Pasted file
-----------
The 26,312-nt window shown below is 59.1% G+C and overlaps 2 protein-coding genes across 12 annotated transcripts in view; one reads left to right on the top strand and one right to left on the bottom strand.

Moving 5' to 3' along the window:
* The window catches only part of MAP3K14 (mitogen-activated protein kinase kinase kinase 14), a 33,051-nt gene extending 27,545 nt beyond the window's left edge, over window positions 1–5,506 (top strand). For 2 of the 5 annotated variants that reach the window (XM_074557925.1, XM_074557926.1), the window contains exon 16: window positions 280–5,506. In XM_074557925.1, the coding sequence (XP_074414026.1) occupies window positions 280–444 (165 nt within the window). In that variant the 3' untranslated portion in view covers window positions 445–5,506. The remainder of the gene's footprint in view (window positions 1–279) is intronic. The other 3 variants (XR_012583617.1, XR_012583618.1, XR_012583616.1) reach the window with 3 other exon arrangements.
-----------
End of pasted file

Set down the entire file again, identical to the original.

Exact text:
The 26,312-nt window shown below is 59.1% G+C and overlaps 2 protein-coding genes across 12 annotated transcripts in view; one reads left to right on the top strand and one right to left on the bottom strand.

Moving 5' to 3' along the window:
* The window catches only part of MAP3K14 (mitogen-activated protein kinase kinase kinase 14), a 33,051-nt gene extending 27,545 nt beyond the window's left edge, over window positions 1–5,506 (top strand). For 2 of the 5 annotated variants that reach the window (XM_074557925.1, XM_074557926.1), the window contains exon 16: window positions 280–5,506. In XM_074557925.1, the coding sequence (XP_074414026.1) occupies window positions 280–444 (165 nt within the window). In that variant the 3' untranslated portion in view covers window positions 445–5,506. The remainder of the gene's footprint in view (window positions 1–279) is intronic. The other 3 variants (XR_012583617.1, XR_012583618.1, XR_012583616.1) reach the window with 3 other exon arrangements.